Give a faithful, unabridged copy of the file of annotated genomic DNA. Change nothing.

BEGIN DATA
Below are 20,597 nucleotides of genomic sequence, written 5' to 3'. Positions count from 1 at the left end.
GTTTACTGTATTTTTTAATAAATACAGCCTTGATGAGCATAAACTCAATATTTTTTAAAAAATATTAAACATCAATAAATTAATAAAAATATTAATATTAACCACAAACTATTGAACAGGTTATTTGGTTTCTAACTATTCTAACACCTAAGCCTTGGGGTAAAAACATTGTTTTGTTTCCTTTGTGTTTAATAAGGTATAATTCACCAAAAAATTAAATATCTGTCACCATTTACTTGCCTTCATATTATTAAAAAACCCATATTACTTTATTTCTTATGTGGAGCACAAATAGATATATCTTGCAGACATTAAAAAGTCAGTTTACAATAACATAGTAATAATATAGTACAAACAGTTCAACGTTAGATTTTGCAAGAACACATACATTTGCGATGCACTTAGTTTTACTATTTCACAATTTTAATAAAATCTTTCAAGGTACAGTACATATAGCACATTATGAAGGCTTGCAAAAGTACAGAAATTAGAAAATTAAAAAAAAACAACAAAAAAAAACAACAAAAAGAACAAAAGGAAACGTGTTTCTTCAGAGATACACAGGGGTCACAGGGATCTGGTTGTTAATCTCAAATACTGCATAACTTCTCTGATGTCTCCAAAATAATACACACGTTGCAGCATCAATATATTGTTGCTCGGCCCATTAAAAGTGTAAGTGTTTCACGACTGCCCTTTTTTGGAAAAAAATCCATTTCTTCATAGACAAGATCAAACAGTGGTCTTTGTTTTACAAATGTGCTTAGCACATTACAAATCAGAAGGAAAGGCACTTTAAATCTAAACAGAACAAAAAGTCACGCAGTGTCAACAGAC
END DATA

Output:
Below are 20,597 nucleotides of genomic sequence, written 5' to 3'. Positions count from 1 at the left end.
GTTTACTGTATTTTTTAATAAATACAGCCTTGATGAGCATAAACTCAATATTTTTTAAAAAATATTAAACATCAATAAATTAATAAAAATATTAATATTAACCACAAACTATTGAACAGGTTATTTGGTTTCTAACTATTCTAACACCTAAGCCTTGGGGTAAAAACATTGTTTTGTTTCCTTTGTGTTTAATAAGGTATAATTCACCAAAAAATTAAATATCTGTCACCATTTACTTGCCTTCATATTATTAAAAAACCCATATTACTTTATTTCTTATGTGGAGCACAAATAGATATATCTTGCAGACATTAAAAAGTCAGTTTACAATAACATAGTAATAATATAGTACAAACAGTTCAACGTTAGATTTTGCAAGAACACATACATTTGCGATGCACTTAGTTTTACTATTTCACAATTTTAATAAAATCTTTCAAGGTACAGTACATATAGCACATTATGAAGGCTTGCAAAAGTACAGAAATTAGAAAATTAAAAAAAAACAACAAAAAAAAACAACAAAAAGAACAAAAGGAAACGTGTTTCTTCAGAGATACACAGGGGTCACAGGGATCTGGTTGTTAATCTCAAATACTGCATAACTTCTCTGATGTCTCCAAAATAATACACACGTTGCAGCATCAATATATTGTTGCTCGGCCCATTAAAAGTGTAAGTGTTTCACGACTGCCCTTTTTTGGAAAAAAATCCATTTCTTCATAGACAAGATCAAACAGTGGTCTTTGTTTTACAAATGTGCTTAGCACATTACAAATCAGAAGGAAAGGCACTTTAAATCTAAACAGAACAAAAAGTCACGCAGTGTCAACAGAC